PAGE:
Prescribe Pokémon Go

Dr Joe Kosterich laments the fact that today's youth spend all their time staring at technology. But what if the technology encourages them to go outside?

 A lament of many over the last decade or so has been that teenagers and children do not get outside to play and spend too much time staring at screens. This was initially due to TV and video games - and more recently, phones.

 So it is great that technology and being active outdoors are not mutually exclusive. I am of course referring to the latest craze, Pokémon Go, based on characters first created for video games in the 1990s.

 Like many pop-cultural phenomena it had gone off the boil. In early July the game was launched in the USA, Australia and New Zealand. Within days it had more users than Tinder and nearly as many as Twitter.

 Essentially, players with smartphones go out looking for virtual creatures called Pokémon. These can be found on a GPS-based map of the real world, and once found they can be captured by the player or "photographed" (with a screenshot).

 A generation who played the original games when younger have picked this up and are off the couch and looking for Pokémon. In the US it has led to a significant increase in the number of steps taken by the “average” person each day.

Let's be honest, most public health messages are boring and delivered by people who look miserable.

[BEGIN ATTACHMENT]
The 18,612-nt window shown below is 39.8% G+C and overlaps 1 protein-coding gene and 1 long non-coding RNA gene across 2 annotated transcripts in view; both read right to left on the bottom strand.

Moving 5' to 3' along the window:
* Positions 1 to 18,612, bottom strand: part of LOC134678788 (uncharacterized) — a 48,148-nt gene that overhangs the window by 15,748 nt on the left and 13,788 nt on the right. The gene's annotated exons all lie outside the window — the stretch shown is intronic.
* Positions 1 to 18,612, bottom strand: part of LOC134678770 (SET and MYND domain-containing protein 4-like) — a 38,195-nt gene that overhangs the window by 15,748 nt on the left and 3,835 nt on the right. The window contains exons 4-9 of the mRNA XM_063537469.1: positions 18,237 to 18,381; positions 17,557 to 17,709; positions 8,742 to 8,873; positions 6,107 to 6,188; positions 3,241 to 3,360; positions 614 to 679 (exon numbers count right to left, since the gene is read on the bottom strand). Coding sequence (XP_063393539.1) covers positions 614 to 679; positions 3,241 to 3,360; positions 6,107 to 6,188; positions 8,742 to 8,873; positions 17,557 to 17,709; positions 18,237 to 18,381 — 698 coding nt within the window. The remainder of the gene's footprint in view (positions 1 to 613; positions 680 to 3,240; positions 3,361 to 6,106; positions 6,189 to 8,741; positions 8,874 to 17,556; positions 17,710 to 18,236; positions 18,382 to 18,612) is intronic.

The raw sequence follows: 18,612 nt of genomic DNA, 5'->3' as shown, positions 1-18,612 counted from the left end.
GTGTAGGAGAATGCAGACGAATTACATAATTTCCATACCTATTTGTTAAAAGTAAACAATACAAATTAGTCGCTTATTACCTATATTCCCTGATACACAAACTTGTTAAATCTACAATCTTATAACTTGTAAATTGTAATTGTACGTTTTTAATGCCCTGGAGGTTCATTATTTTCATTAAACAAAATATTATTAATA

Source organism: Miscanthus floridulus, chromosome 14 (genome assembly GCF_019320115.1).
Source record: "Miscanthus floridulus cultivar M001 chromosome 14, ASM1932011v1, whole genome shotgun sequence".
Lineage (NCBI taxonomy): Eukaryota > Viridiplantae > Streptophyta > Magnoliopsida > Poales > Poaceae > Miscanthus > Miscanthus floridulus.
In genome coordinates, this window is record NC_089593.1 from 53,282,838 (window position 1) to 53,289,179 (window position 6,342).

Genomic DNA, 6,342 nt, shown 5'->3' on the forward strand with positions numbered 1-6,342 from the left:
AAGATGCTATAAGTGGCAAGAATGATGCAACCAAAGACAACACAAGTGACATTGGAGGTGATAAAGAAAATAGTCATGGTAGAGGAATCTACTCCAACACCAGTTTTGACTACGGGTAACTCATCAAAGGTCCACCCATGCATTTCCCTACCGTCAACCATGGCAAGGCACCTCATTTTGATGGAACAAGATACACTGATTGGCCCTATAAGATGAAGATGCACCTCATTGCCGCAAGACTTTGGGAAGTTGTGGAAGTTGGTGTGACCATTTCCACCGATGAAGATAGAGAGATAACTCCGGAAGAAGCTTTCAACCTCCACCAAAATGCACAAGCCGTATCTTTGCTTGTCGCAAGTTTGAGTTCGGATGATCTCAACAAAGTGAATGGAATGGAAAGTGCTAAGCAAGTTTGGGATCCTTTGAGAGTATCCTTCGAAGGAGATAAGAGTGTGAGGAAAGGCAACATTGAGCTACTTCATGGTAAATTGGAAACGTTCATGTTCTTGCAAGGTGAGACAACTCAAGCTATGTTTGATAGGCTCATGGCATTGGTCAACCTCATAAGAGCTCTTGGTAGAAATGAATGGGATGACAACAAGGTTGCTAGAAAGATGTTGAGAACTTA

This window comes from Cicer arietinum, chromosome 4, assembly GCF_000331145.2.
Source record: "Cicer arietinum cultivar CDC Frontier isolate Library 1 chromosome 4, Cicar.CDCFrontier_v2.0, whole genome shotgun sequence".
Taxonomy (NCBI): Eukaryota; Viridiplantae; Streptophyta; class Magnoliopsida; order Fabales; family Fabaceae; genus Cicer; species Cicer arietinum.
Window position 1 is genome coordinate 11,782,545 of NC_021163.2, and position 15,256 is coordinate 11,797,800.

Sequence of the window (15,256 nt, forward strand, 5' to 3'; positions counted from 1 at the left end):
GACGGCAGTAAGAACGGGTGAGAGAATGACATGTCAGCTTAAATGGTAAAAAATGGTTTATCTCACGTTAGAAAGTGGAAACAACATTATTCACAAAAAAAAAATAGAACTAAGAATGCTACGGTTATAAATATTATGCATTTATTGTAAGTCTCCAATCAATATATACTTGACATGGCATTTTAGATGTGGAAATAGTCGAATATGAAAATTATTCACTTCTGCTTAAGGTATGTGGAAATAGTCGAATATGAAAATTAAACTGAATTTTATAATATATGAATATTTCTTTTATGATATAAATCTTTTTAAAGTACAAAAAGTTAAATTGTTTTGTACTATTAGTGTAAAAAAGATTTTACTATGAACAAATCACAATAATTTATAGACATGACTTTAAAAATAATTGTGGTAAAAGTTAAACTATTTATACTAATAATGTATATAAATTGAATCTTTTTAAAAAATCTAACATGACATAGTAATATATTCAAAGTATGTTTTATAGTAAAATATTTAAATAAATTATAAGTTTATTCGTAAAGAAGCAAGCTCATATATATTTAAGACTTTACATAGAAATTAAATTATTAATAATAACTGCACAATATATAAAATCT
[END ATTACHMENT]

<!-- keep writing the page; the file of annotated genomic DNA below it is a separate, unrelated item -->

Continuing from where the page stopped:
The founders of Cardiogram, an Apple Watch app that tracks the steps of some 35,000 users, told the Washington Post that within two days of the game launching, the number of people it tracked who did 30 minutes of exercise each day jumped from 45% to 53%. The company does not know who is playing Pokémon Go - it just sees raw data on exercise levels.

 Many public health campaigns to get people to “find 30” or “get off the couch” or “be active everyday” have fallen on deaf ears. Let's be honest, most public health messages are boring and delivered by people who look miserable.

 As doctors, we know how hard it can be to get people to exercise. We also know the multiple health benefits of regular physical activity on both the mental and physical health of patients. But the problem has always been how to make it happen.

 The beauty of Pokémon Go is that it gets people outside and is fun. In addition to this, some people are making new friends. There are anecdotal reports of some with anxiety and agoraphobia overcoming their fears of going outside.

 As usual, there are po-faced killjoys looking for something to complain about. And yes, somebody might walk into a tree. So what?

 A breakthrough has occurred. Whilst smartphone apps like Fitbit could previously track our activity, they didn’t provide a reason to exercise. This game does.

 The novelty will wear off and use will subside in due course. However, due to its success there will be more games that combine smartphones and virtual reality with being active in the real world. This will help many people be more active, fitter and healthier.

 In the meantime, we can consider prescribing Pokémon Go.

Jow KosterichDr Joe Kosterich MBBS
Doctor, speaker, author of three books, media presenter and health industry consultant, Dr Joe Kosterich wants you to be healthy and get the most out of life.

He is a regular on Channel 9 and radio, writes for various medical and mainstream publications, as well as maintaining a website and blog providing health information. He is the health ambassador for locally grown fresh potatoes. Dr Joe also gives practical motivational health talks for the general public and organizations.